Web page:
A hold usually used by the feet which has a straight top pretty much parallel with the floor.
A hand or foot hold that contains a small hole or space.
A line on the rock which has split. Crack climbing is quite popular.
Rounded holds without any proper edge to grip.
An edge that requires you to use the end of your fingers to grip onto it.
An artificial part of the wall that is usually the shape of a tetrahedron (3D triangle) or similar. Other holds can be mounted onto volumes, or volumes can be used as universal foot and hand holds on their own if they’re good enough.
A crack that can be more circular than usual and is parallel to the floor.
Chicken Head aka Boss
A lump of rock bulging out from the wall commonly used as an anchor or as a hand/foot hold. Is called a boss if it is particularly good as a hand hold.
A partly removed, thin sliver of rock.
Undercling aka Undercut
A hold that faces towards the floor that usually requires you pull up on it to stabilize yourself.
Dual-Tex / Dual-Tec
An artificial hold designed to be slippery for the feet and hands on the majority of it and have slight friction on another part to be used be the climber. Simply means dual texture.
Exactly the same as a pocket but large and rounded.
A small pocket parallel to the floor.
A pocket that only has enough room for one finger.
A hold that looks like a miniature volcano protruding from the wall.
A crack that cannot be climbed inside as it is too narrow, however it cannot be jammed because it’s too wide.
A very narrow crack that is virtually shut.
A long, vertical crack on a rock face.
Usually used when a climber isn’t very happy with a hand or foot hold. An abbreviation for “Piece of s***”.
Rock Climbing Terms for Moves
A dynamic move that is typically used when a climber transitions from one set of holds (or one hold) to another set of holds (or one hold). This is done by jumping and both feet leave the wall to catch or fall into another hold.
A type of dyno where one or more holds are grabbed at the same time by both of the climbers hands.
A combination of crimping and using an open hand on a hold.
Matching aka Sharing
A technique used usually on bigger holds where the climber puts both hands simultaneously on one hold.
Using a push rather than a pull motion, it’s a shoulder move, usually with the elbow out and thumb down. Imagine trying to open an elevator door. The hold is facing towards you and you utilize the shoulder.
A sort of nipping technique on a hold with the thumb and fingers.
Similar to a Gaston however instead of a pushing motion, you pull. Gastons push away, sidepulls pull inward.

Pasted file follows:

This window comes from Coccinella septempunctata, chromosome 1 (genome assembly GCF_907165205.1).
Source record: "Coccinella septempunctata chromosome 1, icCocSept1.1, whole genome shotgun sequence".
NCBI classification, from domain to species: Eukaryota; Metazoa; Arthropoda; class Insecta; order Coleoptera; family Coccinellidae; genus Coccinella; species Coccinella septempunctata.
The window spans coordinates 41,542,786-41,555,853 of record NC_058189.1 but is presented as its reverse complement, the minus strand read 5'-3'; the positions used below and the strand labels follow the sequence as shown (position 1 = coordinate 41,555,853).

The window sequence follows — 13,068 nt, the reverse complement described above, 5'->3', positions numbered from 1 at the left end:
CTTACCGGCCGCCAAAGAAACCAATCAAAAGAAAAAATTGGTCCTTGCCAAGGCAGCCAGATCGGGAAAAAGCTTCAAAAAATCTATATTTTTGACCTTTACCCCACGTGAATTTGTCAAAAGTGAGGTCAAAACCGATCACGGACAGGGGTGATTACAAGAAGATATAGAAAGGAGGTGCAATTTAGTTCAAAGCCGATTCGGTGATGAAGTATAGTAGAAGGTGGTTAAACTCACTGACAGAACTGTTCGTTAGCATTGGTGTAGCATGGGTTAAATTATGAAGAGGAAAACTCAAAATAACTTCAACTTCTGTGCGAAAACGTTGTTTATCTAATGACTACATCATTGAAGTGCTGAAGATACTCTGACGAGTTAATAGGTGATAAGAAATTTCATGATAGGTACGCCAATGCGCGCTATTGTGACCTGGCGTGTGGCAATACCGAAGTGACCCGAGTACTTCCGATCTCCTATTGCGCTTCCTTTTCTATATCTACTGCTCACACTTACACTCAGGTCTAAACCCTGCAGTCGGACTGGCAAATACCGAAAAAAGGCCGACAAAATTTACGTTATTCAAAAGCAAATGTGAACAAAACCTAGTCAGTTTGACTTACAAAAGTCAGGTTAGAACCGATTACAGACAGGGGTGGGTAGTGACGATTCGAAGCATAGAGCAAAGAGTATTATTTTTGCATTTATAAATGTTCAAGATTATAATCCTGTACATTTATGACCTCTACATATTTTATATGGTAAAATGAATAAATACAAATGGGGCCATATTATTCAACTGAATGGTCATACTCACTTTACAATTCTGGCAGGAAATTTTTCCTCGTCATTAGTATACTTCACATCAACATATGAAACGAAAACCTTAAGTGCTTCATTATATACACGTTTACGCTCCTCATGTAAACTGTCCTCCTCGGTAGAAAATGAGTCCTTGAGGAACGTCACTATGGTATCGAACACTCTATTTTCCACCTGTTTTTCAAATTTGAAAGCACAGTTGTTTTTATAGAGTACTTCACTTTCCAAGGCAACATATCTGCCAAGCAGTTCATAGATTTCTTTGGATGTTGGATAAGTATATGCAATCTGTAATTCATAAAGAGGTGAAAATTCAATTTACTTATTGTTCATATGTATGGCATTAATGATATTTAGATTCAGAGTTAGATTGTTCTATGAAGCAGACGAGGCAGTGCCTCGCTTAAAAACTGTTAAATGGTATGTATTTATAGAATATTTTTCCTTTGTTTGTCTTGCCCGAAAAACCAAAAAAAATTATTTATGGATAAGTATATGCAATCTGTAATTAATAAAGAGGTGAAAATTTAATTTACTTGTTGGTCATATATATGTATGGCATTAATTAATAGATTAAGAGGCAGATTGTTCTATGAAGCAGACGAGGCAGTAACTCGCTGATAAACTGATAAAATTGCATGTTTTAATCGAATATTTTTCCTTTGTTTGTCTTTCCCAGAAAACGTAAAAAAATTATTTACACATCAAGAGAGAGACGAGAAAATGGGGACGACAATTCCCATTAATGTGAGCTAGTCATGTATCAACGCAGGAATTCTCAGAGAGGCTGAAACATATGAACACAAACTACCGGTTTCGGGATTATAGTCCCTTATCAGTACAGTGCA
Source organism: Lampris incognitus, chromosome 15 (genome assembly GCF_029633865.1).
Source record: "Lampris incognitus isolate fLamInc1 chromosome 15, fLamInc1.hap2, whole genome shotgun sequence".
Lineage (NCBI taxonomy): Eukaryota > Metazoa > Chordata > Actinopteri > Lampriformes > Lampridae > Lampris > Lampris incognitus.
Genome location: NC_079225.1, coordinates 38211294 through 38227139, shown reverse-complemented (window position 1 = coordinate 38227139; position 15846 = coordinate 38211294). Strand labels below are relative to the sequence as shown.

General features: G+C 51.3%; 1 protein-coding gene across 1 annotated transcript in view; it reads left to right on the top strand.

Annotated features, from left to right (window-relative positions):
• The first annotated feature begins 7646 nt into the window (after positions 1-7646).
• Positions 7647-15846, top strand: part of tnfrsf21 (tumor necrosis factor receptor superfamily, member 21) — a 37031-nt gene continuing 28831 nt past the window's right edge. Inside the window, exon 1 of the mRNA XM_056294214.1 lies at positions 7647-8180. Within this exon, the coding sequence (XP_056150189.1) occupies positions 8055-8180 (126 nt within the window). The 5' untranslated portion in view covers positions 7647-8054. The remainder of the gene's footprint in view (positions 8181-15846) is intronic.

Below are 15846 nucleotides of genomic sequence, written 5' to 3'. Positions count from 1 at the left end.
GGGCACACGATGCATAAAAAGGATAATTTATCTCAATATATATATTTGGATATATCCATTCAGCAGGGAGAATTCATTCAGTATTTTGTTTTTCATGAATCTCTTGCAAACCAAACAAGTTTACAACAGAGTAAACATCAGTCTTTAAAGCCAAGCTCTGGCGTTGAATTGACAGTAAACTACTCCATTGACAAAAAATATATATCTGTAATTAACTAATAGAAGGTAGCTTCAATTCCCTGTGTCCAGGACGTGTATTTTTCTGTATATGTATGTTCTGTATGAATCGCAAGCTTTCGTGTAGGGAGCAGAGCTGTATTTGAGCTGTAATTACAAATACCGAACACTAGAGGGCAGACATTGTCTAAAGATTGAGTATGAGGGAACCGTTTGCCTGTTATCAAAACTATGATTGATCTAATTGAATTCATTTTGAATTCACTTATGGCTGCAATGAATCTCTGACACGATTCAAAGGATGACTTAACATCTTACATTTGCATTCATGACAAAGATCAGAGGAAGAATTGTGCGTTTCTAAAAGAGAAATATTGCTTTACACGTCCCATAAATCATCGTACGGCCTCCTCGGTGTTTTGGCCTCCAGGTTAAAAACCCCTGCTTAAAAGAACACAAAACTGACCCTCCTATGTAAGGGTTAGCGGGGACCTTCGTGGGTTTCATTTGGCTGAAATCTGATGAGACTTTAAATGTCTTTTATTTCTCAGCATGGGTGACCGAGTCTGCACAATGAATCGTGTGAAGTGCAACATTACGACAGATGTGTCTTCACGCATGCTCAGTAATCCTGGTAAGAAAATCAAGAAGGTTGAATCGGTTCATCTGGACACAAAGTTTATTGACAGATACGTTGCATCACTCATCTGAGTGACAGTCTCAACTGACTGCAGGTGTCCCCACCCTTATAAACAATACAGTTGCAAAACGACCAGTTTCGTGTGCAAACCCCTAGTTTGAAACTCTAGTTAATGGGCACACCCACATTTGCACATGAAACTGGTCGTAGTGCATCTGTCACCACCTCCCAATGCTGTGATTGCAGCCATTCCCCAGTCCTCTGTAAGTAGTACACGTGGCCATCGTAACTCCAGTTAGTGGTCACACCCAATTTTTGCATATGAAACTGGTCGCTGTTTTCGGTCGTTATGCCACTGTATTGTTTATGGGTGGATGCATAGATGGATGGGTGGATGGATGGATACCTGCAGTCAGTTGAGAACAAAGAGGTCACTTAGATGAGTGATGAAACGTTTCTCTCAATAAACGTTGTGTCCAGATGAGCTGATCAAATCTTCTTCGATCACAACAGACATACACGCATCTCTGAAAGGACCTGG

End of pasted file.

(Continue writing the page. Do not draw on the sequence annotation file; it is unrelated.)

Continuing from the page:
Putting your hand in a crack to stop yourself from falling by packing it in there as much as you can. It can be quite painful.
Used in wide cracks where your foot is placed horizontally with your toe on one side and the heel on the other.
Hand jamming with both hands at the same time. Usually used in offwidth cracks.
Guppy aka Cup
A hold poking out of the wall is grasped by the palm and fingers.
The climber will use their leg to help them keep their center of gravity by free-hanging the foot.
A difficult to jam crack because the sides open up outwards.
This technique is done by pushing the feet into the wall, laying back a bit, and using the arms to pull into the hold.
A technique that involves pulling on the hold and then as you transition it turns into a pushing motion.
Pushing down with the palm of your hand onto a rock on hold.
A technique used by more advanced climbers where a leg is used to hook over the arm that is grabbing onto a hold.
Shifting your center of gravity from one foot over towards to other by stepping on a high-ish foothold and transferring your weight over it onto your next set of holds.
Back and Foot
Placing the back on one side of a chimney and the feet push against the other side.
Using both your feet to push on one side of a wall and both of your hands to push on the other.
Packing a body part such as a foot or hand into a crack.
Putting your foot on an edge hold.
Packing your fingers into a crack and rotating them until they become jammed into it.
Putting your fist into a crack until it wedges itself in there.
Putting an arm into a crack and pushing against one wall with your palm. The top of the arm pushes against the other wall.
Using a big toe to stand on a hold.
Very slightly bending the fingers when gripping a hold.
Using the thumb to pinch the bottom of a hold.
A move where a hand will move above or below the other arm or hand to find the next hold.
Pulling on a hold until the arm bends, holding the position and then using the other hand to reach for the next hold.